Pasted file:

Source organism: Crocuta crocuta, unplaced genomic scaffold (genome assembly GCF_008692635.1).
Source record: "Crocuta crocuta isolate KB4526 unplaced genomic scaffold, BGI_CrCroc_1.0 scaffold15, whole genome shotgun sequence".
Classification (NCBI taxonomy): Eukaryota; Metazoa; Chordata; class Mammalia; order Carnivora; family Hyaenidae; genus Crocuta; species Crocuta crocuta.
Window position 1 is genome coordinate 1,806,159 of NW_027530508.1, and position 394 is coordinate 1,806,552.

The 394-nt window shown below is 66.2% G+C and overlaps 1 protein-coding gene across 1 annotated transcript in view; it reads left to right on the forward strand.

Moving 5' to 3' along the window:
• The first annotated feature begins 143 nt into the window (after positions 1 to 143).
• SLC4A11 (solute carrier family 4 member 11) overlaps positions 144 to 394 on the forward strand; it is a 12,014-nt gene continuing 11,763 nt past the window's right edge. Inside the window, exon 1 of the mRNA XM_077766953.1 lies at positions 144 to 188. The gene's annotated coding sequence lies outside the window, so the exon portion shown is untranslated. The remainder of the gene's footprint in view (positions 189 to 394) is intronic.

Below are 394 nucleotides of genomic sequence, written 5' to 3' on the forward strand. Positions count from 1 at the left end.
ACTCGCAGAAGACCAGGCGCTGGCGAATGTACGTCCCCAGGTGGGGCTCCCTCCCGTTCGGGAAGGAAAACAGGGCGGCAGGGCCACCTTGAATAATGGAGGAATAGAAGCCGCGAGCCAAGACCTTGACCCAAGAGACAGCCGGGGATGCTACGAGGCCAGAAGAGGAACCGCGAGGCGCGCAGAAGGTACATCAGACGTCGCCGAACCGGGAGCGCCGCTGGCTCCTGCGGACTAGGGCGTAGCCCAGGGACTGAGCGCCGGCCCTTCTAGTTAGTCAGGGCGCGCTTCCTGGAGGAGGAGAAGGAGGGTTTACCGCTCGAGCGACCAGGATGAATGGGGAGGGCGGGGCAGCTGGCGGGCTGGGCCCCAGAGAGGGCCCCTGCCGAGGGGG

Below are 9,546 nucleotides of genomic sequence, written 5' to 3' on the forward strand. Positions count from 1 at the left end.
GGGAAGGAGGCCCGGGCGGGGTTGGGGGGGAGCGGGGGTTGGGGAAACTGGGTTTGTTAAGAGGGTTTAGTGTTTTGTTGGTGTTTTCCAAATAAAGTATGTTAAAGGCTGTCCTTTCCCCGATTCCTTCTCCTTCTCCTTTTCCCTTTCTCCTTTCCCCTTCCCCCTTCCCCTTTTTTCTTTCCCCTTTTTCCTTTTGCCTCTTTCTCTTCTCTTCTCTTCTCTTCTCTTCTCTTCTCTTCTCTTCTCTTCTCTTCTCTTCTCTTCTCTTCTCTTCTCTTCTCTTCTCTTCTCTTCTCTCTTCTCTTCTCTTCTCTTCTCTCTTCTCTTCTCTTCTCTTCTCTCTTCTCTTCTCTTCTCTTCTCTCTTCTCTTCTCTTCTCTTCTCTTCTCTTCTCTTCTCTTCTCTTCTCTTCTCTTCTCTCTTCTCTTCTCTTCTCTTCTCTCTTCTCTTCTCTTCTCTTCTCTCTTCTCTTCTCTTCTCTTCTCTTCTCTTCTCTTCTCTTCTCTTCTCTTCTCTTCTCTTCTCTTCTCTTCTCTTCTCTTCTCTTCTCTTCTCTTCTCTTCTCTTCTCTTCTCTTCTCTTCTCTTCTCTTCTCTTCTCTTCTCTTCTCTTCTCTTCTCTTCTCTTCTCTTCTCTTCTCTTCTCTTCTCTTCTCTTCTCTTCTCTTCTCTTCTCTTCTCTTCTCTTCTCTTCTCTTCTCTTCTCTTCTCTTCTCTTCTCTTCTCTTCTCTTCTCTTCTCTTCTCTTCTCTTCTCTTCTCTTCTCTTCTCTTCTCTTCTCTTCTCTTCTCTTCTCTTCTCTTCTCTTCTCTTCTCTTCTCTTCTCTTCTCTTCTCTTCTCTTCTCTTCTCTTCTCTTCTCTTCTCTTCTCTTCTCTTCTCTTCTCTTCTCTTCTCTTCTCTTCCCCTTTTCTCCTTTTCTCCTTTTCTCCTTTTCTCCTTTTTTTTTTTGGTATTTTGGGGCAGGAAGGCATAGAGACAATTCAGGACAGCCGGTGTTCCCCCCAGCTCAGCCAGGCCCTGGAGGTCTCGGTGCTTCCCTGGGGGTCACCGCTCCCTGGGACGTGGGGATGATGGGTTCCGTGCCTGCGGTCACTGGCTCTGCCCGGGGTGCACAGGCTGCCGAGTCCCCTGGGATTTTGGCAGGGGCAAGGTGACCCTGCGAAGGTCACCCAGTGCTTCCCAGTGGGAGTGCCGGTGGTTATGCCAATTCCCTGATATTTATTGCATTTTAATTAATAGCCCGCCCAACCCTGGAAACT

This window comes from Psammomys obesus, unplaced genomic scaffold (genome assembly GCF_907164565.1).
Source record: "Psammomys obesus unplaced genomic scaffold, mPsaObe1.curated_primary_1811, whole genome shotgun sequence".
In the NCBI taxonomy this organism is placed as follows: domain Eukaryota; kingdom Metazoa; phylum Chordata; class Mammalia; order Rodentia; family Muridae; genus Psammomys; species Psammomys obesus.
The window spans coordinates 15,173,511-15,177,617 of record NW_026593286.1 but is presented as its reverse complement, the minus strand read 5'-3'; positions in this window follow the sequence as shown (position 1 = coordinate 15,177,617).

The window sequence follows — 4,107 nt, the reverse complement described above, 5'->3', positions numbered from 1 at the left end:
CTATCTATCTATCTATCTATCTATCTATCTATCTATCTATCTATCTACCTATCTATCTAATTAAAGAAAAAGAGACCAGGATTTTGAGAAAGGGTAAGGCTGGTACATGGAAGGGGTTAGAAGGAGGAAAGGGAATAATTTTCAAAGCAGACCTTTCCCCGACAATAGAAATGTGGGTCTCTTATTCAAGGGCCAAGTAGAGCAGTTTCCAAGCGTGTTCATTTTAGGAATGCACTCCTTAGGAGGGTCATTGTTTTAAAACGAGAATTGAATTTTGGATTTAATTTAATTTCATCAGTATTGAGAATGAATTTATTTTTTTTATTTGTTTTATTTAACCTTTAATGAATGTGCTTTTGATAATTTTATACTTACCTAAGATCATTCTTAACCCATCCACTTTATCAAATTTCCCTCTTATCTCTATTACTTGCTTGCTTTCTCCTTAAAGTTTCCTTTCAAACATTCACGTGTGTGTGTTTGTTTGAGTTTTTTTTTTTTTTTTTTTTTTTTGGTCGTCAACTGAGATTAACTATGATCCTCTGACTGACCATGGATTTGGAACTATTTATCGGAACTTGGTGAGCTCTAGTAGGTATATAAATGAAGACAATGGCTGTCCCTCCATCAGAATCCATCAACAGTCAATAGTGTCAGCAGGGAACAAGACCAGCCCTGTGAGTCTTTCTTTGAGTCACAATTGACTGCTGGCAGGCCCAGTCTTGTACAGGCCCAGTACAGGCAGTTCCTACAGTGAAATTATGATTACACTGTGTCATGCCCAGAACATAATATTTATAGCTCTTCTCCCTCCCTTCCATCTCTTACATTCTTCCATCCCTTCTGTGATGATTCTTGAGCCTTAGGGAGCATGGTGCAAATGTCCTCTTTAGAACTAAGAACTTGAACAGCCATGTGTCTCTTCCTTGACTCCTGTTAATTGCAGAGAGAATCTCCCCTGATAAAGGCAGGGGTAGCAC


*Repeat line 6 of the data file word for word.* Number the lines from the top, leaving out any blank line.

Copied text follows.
Moving 5' to 3' along the window: